Increased competition was ranked as a top challenge by 23% of respondents. In addition, the “war for talent” is considered as a growing concern (15%), together with decline in profitability (10%), increased cost of labour (8%) and political uncertainties (8%) including Brexit; interestingly, 79% of the Cypriot family businesses do not feel prepared for Brexit yet. 67% of the respondents cited sustainability as part of their company’s future strategy, while 61% of them stressed that the role of their Board Council is crucial in the daily operations of the company; 39% of them are considering the appointment of a non-family CEO within the family business. 63% of the respondents are considering passing the governance (strategic oversight) of the business to the next generation while 61% of them indicated that the next generation is already placed in management positions. Finally, 52% of the respondents aspire their business to demonstrate significant organic growth within the next 5 years.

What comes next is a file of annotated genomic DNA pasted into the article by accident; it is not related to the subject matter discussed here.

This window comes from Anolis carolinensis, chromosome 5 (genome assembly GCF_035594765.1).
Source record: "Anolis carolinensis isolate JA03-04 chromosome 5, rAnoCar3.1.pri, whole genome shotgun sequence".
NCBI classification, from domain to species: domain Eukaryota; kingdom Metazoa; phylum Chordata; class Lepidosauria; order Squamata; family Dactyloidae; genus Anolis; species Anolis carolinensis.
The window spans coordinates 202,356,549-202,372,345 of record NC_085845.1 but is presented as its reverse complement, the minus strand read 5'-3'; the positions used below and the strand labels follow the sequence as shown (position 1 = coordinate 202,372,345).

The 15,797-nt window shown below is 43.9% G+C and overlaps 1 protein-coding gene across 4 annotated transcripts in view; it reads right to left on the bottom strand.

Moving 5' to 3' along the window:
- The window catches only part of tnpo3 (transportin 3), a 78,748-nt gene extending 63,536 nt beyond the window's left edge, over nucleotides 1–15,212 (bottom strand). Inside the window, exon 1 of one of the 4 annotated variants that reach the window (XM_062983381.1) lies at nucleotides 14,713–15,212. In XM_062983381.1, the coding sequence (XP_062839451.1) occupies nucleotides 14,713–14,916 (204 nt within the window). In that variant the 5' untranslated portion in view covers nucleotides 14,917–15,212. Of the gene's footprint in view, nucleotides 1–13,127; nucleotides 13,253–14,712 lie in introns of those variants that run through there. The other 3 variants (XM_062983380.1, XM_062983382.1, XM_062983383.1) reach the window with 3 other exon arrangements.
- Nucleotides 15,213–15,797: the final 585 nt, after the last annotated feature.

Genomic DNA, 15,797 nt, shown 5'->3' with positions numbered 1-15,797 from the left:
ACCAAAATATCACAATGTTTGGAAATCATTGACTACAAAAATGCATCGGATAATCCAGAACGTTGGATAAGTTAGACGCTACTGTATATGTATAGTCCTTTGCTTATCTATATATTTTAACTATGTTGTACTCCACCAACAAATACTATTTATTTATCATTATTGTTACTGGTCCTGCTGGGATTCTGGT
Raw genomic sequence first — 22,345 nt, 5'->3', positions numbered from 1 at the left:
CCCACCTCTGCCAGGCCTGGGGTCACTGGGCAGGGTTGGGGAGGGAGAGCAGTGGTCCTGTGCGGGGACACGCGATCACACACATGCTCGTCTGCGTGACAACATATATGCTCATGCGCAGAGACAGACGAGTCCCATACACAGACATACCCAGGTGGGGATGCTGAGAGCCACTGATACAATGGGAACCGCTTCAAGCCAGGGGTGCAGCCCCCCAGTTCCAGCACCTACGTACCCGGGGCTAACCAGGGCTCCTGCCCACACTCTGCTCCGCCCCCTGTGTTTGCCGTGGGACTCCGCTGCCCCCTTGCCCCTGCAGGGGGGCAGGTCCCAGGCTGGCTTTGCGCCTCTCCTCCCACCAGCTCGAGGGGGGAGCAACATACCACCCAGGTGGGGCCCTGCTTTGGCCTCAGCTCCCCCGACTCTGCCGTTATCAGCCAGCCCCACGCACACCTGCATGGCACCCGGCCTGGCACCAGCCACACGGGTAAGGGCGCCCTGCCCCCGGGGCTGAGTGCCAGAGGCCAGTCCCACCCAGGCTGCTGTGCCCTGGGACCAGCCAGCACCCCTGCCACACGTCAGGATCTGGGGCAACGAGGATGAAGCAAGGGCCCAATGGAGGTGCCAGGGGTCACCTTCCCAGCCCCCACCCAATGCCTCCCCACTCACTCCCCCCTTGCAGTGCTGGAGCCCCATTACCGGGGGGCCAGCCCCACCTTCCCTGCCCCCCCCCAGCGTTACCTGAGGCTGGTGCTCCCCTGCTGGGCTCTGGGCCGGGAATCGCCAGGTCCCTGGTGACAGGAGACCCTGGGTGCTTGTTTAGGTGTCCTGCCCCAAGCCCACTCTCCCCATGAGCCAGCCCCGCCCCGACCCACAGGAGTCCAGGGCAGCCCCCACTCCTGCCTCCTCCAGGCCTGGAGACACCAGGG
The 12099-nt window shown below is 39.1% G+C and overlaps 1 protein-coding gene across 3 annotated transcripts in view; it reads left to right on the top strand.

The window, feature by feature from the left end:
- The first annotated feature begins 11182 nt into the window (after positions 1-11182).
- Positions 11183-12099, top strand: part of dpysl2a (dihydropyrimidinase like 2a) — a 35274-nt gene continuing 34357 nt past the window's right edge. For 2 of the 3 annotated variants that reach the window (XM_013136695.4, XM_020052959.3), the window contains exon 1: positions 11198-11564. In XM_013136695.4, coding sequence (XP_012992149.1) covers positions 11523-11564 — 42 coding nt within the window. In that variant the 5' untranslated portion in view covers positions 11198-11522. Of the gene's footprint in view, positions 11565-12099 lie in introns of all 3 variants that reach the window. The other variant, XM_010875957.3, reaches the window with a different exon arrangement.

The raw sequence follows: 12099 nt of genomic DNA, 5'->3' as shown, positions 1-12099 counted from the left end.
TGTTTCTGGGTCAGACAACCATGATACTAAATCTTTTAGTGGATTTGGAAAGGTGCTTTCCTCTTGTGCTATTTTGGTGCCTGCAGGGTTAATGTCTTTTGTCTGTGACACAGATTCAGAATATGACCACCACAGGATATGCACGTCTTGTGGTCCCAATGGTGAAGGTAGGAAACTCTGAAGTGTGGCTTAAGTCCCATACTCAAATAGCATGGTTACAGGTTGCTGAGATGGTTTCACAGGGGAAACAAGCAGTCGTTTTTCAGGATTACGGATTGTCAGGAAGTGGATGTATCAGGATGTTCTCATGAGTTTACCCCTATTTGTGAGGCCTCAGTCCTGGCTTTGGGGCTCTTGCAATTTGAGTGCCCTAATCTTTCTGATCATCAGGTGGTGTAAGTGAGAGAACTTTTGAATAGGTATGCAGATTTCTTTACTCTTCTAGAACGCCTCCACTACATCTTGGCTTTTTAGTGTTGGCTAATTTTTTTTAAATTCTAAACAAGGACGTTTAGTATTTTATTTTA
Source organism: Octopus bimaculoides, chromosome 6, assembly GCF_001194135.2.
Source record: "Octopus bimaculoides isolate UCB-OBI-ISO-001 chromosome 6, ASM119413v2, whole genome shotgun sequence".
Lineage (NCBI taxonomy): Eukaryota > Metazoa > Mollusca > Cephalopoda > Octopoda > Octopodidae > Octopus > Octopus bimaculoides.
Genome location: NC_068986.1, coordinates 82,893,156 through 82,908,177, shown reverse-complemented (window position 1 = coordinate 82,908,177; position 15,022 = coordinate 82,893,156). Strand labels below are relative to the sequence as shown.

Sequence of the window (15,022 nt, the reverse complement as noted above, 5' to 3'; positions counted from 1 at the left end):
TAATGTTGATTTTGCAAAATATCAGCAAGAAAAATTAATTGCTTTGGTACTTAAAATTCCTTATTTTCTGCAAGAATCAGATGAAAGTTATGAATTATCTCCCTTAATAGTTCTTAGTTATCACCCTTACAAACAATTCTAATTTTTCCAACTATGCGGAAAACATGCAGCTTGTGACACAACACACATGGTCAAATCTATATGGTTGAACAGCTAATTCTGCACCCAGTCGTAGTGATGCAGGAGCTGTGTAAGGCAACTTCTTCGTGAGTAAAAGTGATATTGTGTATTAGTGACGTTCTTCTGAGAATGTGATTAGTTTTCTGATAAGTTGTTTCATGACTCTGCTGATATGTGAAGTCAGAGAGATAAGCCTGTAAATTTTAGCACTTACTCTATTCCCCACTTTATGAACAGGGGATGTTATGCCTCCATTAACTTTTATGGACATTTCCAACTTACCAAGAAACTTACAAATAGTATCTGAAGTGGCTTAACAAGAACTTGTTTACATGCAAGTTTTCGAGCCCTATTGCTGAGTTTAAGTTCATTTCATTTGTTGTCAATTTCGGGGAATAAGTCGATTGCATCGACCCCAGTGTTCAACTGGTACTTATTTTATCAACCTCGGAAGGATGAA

Mr. Demetris Vakis, Board Member and Head of Family Business at KPMG in Cyprus said: “Family businesses in Europe are confident about the future but must become more agile, innovate faster and attract top talent to remain competitive and continue to grow. Relating to the Cypriot family businesses, three major challenges were identified in the survey: increased competition, war for talent/recruiting skilled staff and decline in profitability.”
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Member firms of the KPMG network of independent firms are affiliated with KPMG International. KPMG International provides no client services. No member firm has any authority to obligate or bind KPMG International or any other member firm vis-à-vis third parties, nor does KPMG International have any such authority to obligate or bind any member firm.